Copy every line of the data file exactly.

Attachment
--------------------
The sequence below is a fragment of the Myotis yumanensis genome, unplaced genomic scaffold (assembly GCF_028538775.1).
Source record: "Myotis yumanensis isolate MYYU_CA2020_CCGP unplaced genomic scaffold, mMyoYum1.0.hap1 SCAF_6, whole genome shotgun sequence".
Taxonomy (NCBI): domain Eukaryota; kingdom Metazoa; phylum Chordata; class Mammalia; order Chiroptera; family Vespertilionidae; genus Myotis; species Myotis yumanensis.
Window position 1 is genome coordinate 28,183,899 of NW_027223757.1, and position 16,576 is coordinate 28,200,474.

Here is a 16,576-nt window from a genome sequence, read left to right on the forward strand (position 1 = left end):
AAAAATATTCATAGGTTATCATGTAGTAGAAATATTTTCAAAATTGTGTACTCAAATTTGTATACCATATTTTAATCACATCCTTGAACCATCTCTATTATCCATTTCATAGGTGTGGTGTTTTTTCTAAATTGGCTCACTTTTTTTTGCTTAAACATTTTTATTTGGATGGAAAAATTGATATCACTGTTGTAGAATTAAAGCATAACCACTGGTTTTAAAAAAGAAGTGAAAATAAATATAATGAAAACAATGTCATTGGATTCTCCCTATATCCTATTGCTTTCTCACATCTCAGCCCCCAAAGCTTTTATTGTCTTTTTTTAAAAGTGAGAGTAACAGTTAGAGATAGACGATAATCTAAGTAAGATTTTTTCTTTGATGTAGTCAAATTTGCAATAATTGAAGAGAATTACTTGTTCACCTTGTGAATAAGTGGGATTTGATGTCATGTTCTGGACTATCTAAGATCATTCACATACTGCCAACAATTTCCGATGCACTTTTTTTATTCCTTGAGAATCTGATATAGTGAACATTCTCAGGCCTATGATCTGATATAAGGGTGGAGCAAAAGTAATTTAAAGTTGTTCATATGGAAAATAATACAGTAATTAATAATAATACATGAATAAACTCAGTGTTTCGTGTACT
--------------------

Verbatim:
The sequence below is a fragment of the Myotis yumanensis genome, unplaced genomic scaffold (assembly GCF_028538775.1).
Source record: "Myotis yumanensis isolate MYYU_CA2020_CCGP unplaced genomic scaffold, mMyoYum1.0.hap1 SCAF_6, whole genome shotgun sequence".
Taxonomy (NCBI): domain Eukaryota; kingdom Metazoa; phylum Chordata; class Mammalia; order Chiroptera; family Vespertilionidae; genus Myotis; species Myotis yumanensis.
Window position 1 is genome coordinate 28,183,899 of NW_027223757.1, and position 16,576 is coordinate 28,200,474.

Here is a 16,576-nt window from a genome sequence, read left to right on the forward strand (position 1 = left end):
AAAAATATTCATAGGTTATCATGTAGTAGAAATATTTTCAAAATTGTGTACTCAAATTTGTATACCATATTTTAATCACATCCTTGAACCATCTCTATTATCCATTTCATAGGTGTGGTGTTTTTTCTAAATTGGCTCACTTTTTTTTGCTTAAACATTTTTATTTGGATGGAAAAATTGATATCACTGTTGTAGAATTAAAGCATAACCACTGGTTTTAAAAAAGAAGTGAAAATAAATATAATGAAAACAATGTCATTGGATTCTCCCTATATCCTATTGCTTTCTCACATCTCAGCCCCCAAAGCTTTTATTGTCTTTTTTTAAAAGTGAGAGTAACAGTTAGAGATAGACGATAATCTAAGTAAGATTTTTTCTTTGATGTAGTCAAATTTGCAATAATTGAAGAGAATTACTTGTTCACCTTGTGAATAAGTGGGATTTGATGTCATGTTCTGGACTATCTAAGATCATTCACATACTGCCAACAATTTCCGATGCACTTTTTTTATTCCTTGAGAATCTGATATAGTGAACATTCTCAGGCCTATGATCTGATATAAGGGTGGAGCAAAAGTAATTTAAAGTTGTTCATATGGAAAATAATACAGTAATTAATAATAATACATGAATAAACTCAGTGTTTCGTGTACT